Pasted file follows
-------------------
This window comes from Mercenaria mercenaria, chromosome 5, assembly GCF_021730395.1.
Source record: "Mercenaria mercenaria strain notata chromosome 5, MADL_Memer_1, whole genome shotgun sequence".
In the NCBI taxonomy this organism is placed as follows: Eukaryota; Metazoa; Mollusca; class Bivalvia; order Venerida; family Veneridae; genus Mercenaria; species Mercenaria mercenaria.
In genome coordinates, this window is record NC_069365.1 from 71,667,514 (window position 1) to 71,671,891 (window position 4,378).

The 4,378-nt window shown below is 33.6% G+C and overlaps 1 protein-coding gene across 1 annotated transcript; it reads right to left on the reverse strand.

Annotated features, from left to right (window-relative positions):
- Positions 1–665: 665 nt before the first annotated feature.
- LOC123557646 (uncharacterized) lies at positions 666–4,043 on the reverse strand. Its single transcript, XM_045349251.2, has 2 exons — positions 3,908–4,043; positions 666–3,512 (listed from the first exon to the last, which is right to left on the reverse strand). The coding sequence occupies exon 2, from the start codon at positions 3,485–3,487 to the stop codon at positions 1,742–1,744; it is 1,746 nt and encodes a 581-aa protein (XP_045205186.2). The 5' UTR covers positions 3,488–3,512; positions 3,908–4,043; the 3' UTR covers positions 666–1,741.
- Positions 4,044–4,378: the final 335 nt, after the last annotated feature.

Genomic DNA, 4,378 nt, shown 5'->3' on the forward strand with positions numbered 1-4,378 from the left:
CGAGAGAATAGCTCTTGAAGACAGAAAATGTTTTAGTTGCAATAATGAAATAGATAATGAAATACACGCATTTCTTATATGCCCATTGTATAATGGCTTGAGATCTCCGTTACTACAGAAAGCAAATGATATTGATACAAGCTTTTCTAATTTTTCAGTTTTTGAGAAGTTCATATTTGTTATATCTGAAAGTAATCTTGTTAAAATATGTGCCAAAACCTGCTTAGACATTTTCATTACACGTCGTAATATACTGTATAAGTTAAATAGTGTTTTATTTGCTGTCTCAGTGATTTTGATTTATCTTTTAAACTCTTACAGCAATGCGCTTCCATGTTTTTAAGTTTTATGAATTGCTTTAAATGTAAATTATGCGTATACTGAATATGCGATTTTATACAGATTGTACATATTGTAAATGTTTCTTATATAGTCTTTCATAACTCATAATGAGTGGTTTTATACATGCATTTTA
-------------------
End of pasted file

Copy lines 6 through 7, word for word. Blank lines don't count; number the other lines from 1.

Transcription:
Annotated features, from left to right (window-relative positions):
- Positions 1–665: 665 nt before the first annotated feature.